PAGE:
The photo captures Garrincha (L) in an exquisite move during the 1962 World Cup quarterfinal against England in Santiago. PHOTO: DAILY STAR ARCHIVE
On the face of things it seems a redundant question: who is the greatest Brazilian player of all time? The vast majority will naturally reply Pele. But for those with a weakness for a rogue, who appreciate tales of outrageous talent overcoming adversity and bristle at the mention of a football 'brand', there is another option: Garrincha, the 'Little Bird' whose dribbling dazzled the world in Brazil's twin World Cup triumphs of 1958 and 1962.
Garrincha's tale is not a conventional one. Born into poverty in the Brazilian town of Pau Grande in 1933, the young child was declared a cripple by one doctor as he had a deformed spine and his left leg, standing six centimetres shorter than the right, curved outwards while the right point inwards.
But his physical impediments could not hold back this most brilliant of footballers, who soon developed a reputation as an entertainer at his club, Botafogo. Garrincha would go on to score 249 goals in 579 games for Botafogo, before brief spells with Corinthians, Colombia's Atletico Junior, Flamengo and Olaria later in his career.
Having already made a mark in Sweden in 1958, Garrincha was to reach the peak of his brilliance in Chile in 1962 with a virtuoso tournament. Brazil lost Pele to injury in their second game of the competition, paving the way for his more enigmatic colleague to demand the spotlight. Garrincha began to show a deadly touch, scoring twice in the quarterfinal against England and twice in the semifinal against Chile. Brazil triumphed 3-1 in the final against Czechoslovakia and Garrincha went on to be named player of the tournament and finish joint-top scorer.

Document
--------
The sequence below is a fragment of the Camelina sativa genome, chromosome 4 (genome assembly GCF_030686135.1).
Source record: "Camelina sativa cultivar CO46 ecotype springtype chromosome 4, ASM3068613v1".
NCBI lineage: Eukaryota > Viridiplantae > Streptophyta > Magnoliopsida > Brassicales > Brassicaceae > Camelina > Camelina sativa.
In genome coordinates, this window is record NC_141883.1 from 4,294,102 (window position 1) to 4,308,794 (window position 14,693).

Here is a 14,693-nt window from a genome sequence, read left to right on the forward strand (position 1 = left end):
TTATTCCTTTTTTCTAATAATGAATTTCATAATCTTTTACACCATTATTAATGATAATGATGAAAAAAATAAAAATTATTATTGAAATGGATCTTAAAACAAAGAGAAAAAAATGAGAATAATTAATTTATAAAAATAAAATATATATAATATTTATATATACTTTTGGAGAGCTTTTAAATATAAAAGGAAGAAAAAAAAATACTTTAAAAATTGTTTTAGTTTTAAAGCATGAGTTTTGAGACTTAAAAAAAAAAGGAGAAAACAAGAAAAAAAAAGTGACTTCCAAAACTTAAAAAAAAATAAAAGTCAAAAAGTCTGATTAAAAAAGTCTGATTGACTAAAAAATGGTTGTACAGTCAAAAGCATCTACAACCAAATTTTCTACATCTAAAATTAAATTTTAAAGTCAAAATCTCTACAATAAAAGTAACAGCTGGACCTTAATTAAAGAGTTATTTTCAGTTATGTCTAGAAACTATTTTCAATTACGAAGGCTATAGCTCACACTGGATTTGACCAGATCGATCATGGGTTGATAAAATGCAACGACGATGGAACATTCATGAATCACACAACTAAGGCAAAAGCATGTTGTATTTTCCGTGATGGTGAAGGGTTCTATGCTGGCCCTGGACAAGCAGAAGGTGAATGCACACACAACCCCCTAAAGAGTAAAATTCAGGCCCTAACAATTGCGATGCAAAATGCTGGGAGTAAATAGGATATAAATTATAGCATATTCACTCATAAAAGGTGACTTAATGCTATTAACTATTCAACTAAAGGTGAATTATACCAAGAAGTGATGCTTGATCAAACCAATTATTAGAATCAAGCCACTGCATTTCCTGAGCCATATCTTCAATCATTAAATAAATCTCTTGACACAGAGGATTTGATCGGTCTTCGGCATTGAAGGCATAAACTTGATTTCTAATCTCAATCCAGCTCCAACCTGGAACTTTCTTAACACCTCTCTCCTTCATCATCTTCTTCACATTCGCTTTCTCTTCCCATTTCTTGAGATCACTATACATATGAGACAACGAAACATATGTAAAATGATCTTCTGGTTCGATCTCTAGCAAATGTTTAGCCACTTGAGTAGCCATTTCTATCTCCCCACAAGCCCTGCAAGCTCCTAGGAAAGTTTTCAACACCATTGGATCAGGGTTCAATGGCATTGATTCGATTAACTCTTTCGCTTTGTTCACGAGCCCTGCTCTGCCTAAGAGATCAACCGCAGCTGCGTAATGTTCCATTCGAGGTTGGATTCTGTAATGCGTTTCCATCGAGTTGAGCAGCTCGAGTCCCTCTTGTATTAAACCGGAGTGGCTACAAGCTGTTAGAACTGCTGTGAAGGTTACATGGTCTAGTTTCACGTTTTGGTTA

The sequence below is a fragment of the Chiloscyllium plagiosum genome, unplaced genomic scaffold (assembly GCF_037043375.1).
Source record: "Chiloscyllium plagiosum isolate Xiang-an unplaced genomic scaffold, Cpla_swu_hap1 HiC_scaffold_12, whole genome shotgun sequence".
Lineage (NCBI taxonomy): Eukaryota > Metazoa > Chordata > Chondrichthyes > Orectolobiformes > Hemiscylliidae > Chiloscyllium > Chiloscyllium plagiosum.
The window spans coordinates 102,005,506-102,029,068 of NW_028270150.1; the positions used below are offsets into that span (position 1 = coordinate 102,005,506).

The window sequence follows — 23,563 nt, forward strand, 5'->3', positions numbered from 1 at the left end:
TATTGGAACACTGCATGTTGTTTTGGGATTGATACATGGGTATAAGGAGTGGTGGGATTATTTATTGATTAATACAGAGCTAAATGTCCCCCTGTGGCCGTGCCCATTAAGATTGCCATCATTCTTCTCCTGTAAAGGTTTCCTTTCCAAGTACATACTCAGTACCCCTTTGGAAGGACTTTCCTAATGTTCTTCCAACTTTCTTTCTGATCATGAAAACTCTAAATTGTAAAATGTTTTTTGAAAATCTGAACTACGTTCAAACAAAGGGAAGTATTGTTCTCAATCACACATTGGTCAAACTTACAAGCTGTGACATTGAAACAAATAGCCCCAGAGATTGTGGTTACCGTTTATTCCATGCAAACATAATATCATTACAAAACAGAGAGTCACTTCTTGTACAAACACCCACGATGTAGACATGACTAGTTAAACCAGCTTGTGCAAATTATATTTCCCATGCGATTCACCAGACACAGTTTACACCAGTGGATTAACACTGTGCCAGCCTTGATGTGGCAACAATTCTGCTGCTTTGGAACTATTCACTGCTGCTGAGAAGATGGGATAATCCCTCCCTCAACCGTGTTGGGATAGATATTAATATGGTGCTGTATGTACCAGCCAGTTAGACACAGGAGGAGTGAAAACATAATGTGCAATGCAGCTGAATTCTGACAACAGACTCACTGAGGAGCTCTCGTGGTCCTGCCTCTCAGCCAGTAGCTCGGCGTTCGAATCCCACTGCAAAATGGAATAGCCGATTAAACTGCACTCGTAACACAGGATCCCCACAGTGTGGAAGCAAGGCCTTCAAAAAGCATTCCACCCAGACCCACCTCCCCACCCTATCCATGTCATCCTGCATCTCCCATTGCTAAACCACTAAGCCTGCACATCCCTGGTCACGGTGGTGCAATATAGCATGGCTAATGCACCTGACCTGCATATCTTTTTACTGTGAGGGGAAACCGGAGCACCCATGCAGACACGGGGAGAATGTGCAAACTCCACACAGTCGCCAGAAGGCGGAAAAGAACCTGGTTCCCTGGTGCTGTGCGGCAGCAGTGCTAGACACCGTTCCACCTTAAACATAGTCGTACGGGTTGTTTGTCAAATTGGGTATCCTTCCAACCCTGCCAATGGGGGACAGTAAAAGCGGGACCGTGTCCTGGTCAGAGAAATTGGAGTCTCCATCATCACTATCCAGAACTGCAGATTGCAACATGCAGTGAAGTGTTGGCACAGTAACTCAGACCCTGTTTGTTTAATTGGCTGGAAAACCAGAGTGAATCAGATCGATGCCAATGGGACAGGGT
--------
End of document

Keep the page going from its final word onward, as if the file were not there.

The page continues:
His audacious displays prompted Chile's Mercuro newspaper to enquire in a headline, "What planet is Garrincha from?"
Garrincha would return four years later when the tournament was held in England, but by then persistent knee problems had reduced his effectiveness and inhibited his acceleration. Though he scored a superb free-kick against Bulgaria, his final appearance for his country came in a 3-1 defeat to Hungary as Brazil failed to progress from the group stage. Winning his 50th cap, Garrincha was on the losing side for the first time at international level.
His life off the pitch was a chaotic existence, both during and after his playing days. A heavy drinker, Garrincha was involved in numerous affairs, some of which drew the close attentions of the Brazilian media, and is rumoured to have fathered in excess of 14 children. His private life was also marked by tragedy: he was involved in a car crash that killed his mother-in-law. The emotional fall-out from that incident resulted in a failed suicide attempt.
Having taken little care of his finances throughout his career, Garrincha saw the trappings of success rapidly evaporate and he died after falling into an alcoholic coma in 1983, his remains being presented at the Maracana in front of thousands of grieving fans. His epitaph reads: Here rests in peace the one who was the joy of the people – Mane Garrincha.